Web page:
(iii) Reactant, NaHCO3 is a solid and it has low entropy. Among products there are one solid and two gases. Therefore, the products represent a condition of higher entropy.
For oxidation of iron,
entropy change is – 549.4 JK–1 mol–1 at 298 K. Inspite of negative entropy change
of this reaction, why is the reaction spontaneous? ( for this reaction is –1648 × 103 J mol –1)
One decides the spontaneity of a reaction by considering
. For calculating , we have to consider the heat
absorbed by the surroundings which is equal to . At temperature T, entropy
change of the surroundings is
Thus, total entropy change for this reaction
This shows that the above reaction is spontaneous.
(c) Gibbs Energy and Spontaneity
We have seen that for a system, it is the total entropy change, ∆Stotal which decides the spontaneity of the process. But most of the chemical reactions fall into the category of either closed systems or open systems. Therefore, for most of the chemical reactions there are changes in both enthalpy and entropy. It is clear from the discussion in previous sections that neither decrease in enthalpy nor increase in entropy alone can determine the direction of spontaneous change for these systems.
For this purpose, we define a new thermodynamic function the Gibbs energy or Gibbs function, G, as
Thus, Gibbs energy change = enthalpy change – temperature × entropy change, and is referred to as the Gibbs equation, one of the most important equations in chemistry. Here, we have considered both terms together for spontaneity: energy (in terms of ∆H) and entropy (∆S, a measure of disorder) as indicated earlier. Dimensionally if we analyse, we find that ∆G has units of energy because, both ∆H and the T∆S are energy terms, since T∆S = (K) (J/K) = J.
Now let us consider how ∆G is related to reaction spontaneity.
∆Stotal = ∆Ssys + ∆Ssurr
If the system is in thermal equilibrium with the surrounding, then the temperature of the surrounding is same as that of the system. Also, increase in enthalpy of the surrounding is equal to decrease in the enthalpy of the system.
Therefore, entropy change of surroundings,
∆Hsys is the enthalpy change of a reaction, T∆Ssys is the energy which is not available to do useful work. So ∆G is the net energy available to do useful work and is thus a measure of the ‘free energy’. For this reason, it is also known as the free energy of the reaction.
∆G gives a criteria for spontaneity at constant pressure and temperature.
(i) If ∆G is negative (< 0), the process is spontaneous.
(ii) If ∆G is positive (> 0), the process is non spontaneous.
Note : If a reaction has a positive enthalpy change and positive entropy change, it can be spontaneous when T∆S is large enough to outweigh ∆H. This can happen in two ways; (a) The positive entropy change of the system can be ‘small’ in which case T must be large. (b) The positive entropy change of the system can be ’large’, in which case T may be small. The former is one of the reasons why reactions are often carried out at high temperature. Table 6.4 summarises the effect of temperature on spontaneity of reactions.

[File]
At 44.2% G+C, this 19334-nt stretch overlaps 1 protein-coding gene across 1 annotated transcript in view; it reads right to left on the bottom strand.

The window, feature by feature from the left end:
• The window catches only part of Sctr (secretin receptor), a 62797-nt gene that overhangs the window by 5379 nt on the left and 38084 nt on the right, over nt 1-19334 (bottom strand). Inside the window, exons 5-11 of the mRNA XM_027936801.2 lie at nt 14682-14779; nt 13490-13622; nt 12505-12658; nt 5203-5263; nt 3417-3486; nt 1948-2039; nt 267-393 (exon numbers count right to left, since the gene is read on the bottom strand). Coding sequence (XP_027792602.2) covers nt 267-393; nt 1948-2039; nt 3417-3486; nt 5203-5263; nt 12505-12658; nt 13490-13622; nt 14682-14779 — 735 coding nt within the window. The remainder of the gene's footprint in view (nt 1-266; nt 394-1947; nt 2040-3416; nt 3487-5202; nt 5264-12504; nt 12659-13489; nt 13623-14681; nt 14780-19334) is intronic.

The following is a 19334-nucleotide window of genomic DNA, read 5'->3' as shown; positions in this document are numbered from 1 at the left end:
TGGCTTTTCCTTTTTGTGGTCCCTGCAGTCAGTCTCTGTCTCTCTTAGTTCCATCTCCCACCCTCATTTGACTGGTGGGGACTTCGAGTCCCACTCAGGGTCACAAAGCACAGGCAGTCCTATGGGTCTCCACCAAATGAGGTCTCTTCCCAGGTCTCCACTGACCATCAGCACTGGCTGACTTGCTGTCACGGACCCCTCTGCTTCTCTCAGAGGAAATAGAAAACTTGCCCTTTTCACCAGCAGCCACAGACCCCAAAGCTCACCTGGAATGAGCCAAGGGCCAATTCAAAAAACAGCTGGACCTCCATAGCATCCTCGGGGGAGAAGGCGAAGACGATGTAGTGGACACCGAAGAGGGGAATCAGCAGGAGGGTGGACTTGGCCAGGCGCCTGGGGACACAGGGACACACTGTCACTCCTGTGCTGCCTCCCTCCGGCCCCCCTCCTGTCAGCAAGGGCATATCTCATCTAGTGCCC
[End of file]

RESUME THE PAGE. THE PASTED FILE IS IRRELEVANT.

(d) Entropy and Second Law of Thermodynamics
We know that for an isolated system the change in energy remains constant. Therefore, increase in entropy in such systems is the natural direction of a spontaneous change. This, in fact is the second law of thermodynamics. Like first law of thermodynamics, second law can also be stated in several ways. The second law of thermodynamics explains why spontaneous exothermic reactions are so common. In exothermic reactions heat released by the reaction increases the disorder of the surroundings and overall entropy change is positive which makes the reaction spontaneous.
(e) Absolute Entropy and Third Law of Thermodynamics
Molecules of a substance may move in a straight line in any direction, they may spin like a top and the bonds in the molecules may stretch and compress. These motions of the molecule are called translational, rotational and vibrational motion respectively. When temperature of the system rises, these motions become more vigorous and entropy increases. On the other hand when temperature is lowered, the entropy decreases. The entropy of any pure crystalline substance approaches zero as the temperature approaches absolute zero. This is called third law of thermodynamics. This is so because there is perfect order in a crystal at absolute zero. The statement is confined to pure crystalline solids because theoretical arguments and practical evidences have shown that entropy of solutions and super cooled liquids is not zero at 0 K. The importance of the third law lies in the fact that it permits the calculation of absolute values of entropy of pure substance from thermal data alone. For a pure substance, this can be done by summing increments from 0 K to 298 K. Standard entropies can be used to calculate standard entropy changes by a Hess’s law type of calculation.
We have seen how a knowledge of the sign and magnitude of the free energy change of a chemical reaction allows:
(i) Prediction of the spontaneity of the chemical reaction.
(ii) Prediction of the useful work that could be extracted from it.
So far we have considered free energy changes in irreversible reactions. Let us now examine the free energy changes in reversible reactions.
‘Reversible’ under strict thermodynamic sense is a special way of carrying out a process such that system is at all times in perfect equilibrium with its surroundings. When applied to a chemical reaction, the term ‘reversible’ indicates that a given reaction can proceed in either direction simultaneously, so that a dynamic equilibrium is set up. This means that the reactions in both the directions should proceed with a decrease in free energy, which seems impossible. It is possible only if at equilibrium the free energy of the system is minimum. If it is not, the system would spontaneously change to configuration of lower free energy.